News Wrap

IN THIS morning’s wrap: deficits loom for next two years; China’s State Grid shows the way; and private capital fills fund void.
News Wrap News Wrap News Wrap News Wrap News Wrap

 

Lou Caruana

Deficits loom for next two years

Federal government modelling suggests that the bigger than expected fall in commodity export prices will produce a multibillion-dollar budget hole that could keep it in deficit over the next two years, according to the Australian Financial Review.

The Business Council of Australia yesterday called on Labor to spell out a medium-term strategy to get the budget firmly back into the black amid signals that the government is prepared to dump its promise to deliver a small surplus this year.

Federal Treasury modelling suggests this year’s projected $1.1 billion surplus could turn into a $4.5 billion deficit, while next year’s projected $2.8 billion surplus could end up $11 billion in the red if the latest unexpected slowdown in nominal gross domestic product growth persists.

China’s State Grid shows the way

Given the sensitivity around Chinese investment in Australia’s minerals and agricultural resources, a landmark deal due to be finalised this month has attracted surprisingly little political noise, according to the Australian Financial Review.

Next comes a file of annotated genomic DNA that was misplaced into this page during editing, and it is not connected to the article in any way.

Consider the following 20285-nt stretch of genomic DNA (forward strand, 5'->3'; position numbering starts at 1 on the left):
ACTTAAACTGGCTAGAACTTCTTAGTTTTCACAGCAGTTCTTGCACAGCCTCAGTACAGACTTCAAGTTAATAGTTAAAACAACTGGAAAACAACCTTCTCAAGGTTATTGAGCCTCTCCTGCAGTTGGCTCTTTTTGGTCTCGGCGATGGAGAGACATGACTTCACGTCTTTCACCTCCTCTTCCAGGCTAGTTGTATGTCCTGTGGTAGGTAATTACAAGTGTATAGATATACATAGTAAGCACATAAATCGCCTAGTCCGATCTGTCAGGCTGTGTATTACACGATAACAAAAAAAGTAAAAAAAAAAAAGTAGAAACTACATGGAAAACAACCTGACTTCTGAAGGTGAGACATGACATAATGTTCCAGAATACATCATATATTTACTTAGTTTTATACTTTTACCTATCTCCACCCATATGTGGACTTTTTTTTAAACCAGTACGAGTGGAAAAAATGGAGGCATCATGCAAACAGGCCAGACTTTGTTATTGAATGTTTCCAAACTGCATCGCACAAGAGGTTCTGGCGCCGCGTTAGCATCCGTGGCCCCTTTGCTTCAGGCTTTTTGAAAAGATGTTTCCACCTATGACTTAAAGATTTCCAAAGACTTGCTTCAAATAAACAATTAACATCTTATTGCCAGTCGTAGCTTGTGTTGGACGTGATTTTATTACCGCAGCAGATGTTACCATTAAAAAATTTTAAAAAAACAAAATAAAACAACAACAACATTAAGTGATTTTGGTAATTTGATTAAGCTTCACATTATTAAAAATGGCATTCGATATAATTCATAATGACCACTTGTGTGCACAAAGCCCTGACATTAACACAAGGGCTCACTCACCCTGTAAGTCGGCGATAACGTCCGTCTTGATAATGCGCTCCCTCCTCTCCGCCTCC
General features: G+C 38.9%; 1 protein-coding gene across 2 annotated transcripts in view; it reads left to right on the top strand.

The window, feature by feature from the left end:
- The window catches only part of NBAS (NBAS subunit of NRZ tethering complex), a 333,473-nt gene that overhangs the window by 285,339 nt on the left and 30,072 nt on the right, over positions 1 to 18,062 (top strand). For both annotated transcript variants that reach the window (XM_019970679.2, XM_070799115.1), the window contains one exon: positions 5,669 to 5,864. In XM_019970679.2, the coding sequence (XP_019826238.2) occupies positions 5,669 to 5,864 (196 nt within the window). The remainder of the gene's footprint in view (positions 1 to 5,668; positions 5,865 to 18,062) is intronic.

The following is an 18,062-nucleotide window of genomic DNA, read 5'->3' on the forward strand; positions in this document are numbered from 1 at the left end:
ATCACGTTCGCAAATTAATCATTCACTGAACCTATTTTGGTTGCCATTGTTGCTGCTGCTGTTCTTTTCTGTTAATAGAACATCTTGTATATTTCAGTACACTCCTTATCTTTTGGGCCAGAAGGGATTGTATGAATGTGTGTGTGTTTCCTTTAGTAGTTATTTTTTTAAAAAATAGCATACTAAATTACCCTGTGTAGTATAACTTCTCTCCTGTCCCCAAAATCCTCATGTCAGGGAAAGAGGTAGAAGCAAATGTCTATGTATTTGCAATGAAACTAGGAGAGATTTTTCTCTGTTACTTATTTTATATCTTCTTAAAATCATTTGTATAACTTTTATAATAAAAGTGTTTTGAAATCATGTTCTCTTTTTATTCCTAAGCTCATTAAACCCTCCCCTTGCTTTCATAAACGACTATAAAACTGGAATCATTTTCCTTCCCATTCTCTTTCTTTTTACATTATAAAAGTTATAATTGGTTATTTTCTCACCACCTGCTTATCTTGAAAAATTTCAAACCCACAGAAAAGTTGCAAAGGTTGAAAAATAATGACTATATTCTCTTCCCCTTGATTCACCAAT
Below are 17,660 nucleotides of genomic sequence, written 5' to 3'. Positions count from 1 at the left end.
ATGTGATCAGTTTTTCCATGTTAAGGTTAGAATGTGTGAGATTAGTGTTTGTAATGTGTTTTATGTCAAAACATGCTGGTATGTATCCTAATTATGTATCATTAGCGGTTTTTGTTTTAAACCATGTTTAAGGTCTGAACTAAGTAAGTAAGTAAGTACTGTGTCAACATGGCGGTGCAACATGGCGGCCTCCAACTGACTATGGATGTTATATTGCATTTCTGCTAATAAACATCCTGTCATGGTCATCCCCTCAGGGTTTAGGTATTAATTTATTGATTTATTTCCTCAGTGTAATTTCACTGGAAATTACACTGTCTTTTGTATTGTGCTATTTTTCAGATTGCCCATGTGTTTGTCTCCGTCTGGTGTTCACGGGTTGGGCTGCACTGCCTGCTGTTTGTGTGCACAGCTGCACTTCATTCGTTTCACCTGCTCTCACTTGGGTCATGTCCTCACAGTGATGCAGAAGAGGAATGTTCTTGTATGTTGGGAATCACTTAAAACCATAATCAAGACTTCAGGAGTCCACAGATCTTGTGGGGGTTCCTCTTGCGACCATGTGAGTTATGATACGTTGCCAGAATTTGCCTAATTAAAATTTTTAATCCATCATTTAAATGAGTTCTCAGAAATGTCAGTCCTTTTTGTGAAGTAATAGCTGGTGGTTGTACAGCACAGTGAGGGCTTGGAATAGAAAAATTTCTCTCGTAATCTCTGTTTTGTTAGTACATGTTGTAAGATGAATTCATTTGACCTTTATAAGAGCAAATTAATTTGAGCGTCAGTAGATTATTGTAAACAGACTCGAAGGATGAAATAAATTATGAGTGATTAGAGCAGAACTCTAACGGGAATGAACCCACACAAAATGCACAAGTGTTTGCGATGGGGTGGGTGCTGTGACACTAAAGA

China’s State Grid, a company few Australians have heard of despite it being the world’s largest utility by assets, is buying a 41% stake in South Australian transmission network ElectraNet.

The deal, valued at around $500 million, is modest in size but significant – it marks the first investment by a Chinese firm in Australia’s electricity grid.

And if you look at the numbers, it won’t be the last.

The state-owned firm plans to spend $US50 billion outside of China by 2020 and Australia looks set to play a pivotal role in its global expansion plans.

Private capital fills fund void

Private capital investors are increasingly stepping in to fund mining ventures as traditional sources dry up for the junior end, forcing explorers to find new ways to secure financing, according to The Australian.

Preliminary analysis by Ernst and Young suggested that private capital investors accounted for 21% of mining deal activity globally in the nine months to September 30 this year, versus just 12% for the same period last year.

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